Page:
We have dealt so far with the various processes as totally distinct, but it will frequently be found that a combination of one or more of these processes will give excellent results. For instance, suppose the blue constituent picture is made by blue toning of a bromide print, then the red and yellow images may be made by transfer by the imbibition method.
There is only one disadvantage in using bromide paper for one of the prints, and that is, its unequal expansion, which may cause some trouble in registration. This may be overcome to a great extent by soaking the paper in water for half an hour before exposure, which gives it opportunity to fully expand. If a piece of thin celluloid be placed between the negative and paper, the latter may be squeegeed down to the celluloid and the loss of sharpness is so slight as to be negligible. Or, the negative may be given two coats of celluloid varnish and the paper squeegeed direct to it, and if the paper be stripped immediately after exposure and the negative wiped dry no harm will ensue. The paper may be treated before exposure with celluloid varnish, the back being painted rather thickly, which can be easily done if the paper is placed in a printing frame with a glass behind it to hold it flat, the sensitive side being inside, of course. Old celluloid films, freed from their gelatine, and dissolved in methyl alcohol with acetone and a little amyl acetate, make an excellent varnish.
If the constituent pictures have been formed by one of the mordanting processes, and are thus carried by the original thickness of gelatine, the best plan to adopt is to strip the films, and while this may at first sight seem a ticklish matter, it really becomes very easy with a little practice. The great danger is, of course, expansion of the gelatine and consequent lack of registration; but, if the following directions are carefully followed, there is little chance of this.
Place the plates to be stripped on a flat surface, and, with a straight edge and a sharp penknife, cut through the gelatine film right down to the glass, about an eighth of an inch from the edge all round; this considerably facilitates later operations. The actual stripping solution is:
Glycerine 37.5 ccm.
Water 37.5 ccm.
Hydrofluoric acid 37.5 ccm.
Denatured alcohol to 1000 ccm.
Care must be exercised in the use of the acid, as it readily attacks the finger nails and skin even in this dilute strength, and when strong it causes the most painful and persistent burns. As the solution attacks glass and enamel, it must be used in papier-mache or vulcanite dishes; on this property of attacking glass is based its stripping action, as it practically dissolves the surface of the glass and thus loosens the adhesion of the gelatine to the latter. It will be found advantageous to make up a stock solution of the above without the acid, and only add this just before use. Still more desirable is the abandonment of the acid altogether and its replacement by an alkaline fluoride. The commercial hydrofluoric acid is a 40 per cent solution, therefore, in the above quantity there will be actually 15 parts of acid. As we can set free the acid from an alkaline fluoride by the action of an acid, such as sulphuric or nitric, we may use either 30 g of sodium fluoride or 44 g potassium fluoride and 75 ccm pure nitric acid to obtain the same result. Therefore, the procedure would be to make a stock solution of the glycerine and alcohol and add the fluoride and acid just before use.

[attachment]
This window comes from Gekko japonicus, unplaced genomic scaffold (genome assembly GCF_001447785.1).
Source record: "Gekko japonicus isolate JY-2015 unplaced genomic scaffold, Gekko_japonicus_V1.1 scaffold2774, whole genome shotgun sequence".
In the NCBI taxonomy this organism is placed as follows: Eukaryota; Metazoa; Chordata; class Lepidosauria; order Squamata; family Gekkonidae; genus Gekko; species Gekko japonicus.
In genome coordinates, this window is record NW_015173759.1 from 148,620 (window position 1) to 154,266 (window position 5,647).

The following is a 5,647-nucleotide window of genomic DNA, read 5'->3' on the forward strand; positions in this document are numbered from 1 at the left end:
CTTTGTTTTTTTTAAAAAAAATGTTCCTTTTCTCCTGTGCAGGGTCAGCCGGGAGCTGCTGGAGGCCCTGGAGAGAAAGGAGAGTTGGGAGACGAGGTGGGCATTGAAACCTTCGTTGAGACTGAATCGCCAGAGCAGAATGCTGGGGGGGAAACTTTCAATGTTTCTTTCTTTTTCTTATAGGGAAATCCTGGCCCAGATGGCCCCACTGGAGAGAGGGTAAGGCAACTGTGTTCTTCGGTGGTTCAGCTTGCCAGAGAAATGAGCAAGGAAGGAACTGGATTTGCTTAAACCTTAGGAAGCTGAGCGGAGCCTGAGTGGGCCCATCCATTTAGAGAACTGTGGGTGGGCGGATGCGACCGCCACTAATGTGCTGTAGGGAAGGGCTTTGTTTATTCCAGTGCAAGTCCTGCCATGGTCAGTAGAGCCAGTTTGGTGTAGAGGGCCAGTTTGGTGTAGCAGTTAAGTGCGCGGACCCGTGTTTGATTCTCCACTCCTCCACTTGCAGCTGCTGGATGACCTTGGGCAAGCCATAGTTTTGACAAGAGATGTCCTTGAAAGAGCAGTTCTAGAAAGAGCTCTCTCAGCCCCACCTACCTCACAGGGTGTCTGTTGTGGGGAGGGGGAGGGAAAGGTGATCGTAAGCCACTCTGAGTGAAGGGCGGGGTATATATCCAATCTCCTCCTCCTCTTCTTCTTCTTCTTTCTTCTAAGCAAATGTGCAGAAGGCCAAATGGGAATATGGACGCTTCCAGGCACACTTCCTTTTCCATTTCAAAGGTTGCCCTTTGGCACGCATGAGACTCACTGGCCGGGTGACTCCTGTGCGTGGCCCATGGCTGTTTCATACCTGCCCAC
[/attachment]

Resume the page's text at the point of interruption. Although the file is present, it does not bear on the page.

The positive should be placed on a level plate and a little of the stripping fluid poured on its surface and spread with a flat brush; this is more convenient than using a dish. In about five minutes the film will begin to loosen, and this can be easily determined by trying to lift one of the narrow margins of the film with the penknife.
If this comes away freely then one may proceed to strip the film; if not, a little longer time should be allowed. In no case must any force be used to lift the film; it is better to allow double or treble the time for the solution to act naturally, as any force will distort it and cause trouble in subsequent registration. When the film seems loose, gently lift the glass and allow the mixture to drain off slowly so as not to give the film a chance to slip; then pour on a little of the stock solution without the fluoride, leave for two or three minutes, and then drain this off in turn.
One may now use either waxed paper or celluloid as the transfer medium. If the latter is used, it should be thin and preferably rubbed over with a little vaseline; it requires very little of the latter, the merest dab just rubbed all over the surface and then well polished with a clean rag or two. Waxed paper will be found the easier of the two, but it must be smooth and free from folds, and larger than the film. It should be laid down on the surface of the plate and very lightly squeegeed, and then the paper may be lifted and it will bring the film with it away from the glass.
An alternative method, which obviates the use of the fluorides, is to use an alkaline formaldehyde solution, such as:
Potassium carbonate 100 g.
Formaldehyde 100 ccm.
Glycerine 100 ccm.
Denatured alcohol 300 ccm.
Water to 1000 ccm.
The carbonate should be dissolved in the glycerine and water and then the other ingredients added. The film should be cut round as before, immersed in this solution in a dish, and left therein for from twenty to thirty minutes. The progress of the stripping action is tested by the edges, as previously suggested. When the film proves to be loosened, lift the plates from the solution, drain, and immerse in a mixture of 400 ccm alcohol and 600 ccm water for five or ten minutes, then lift out, drain, and lightly squeegee down on the waxed paper.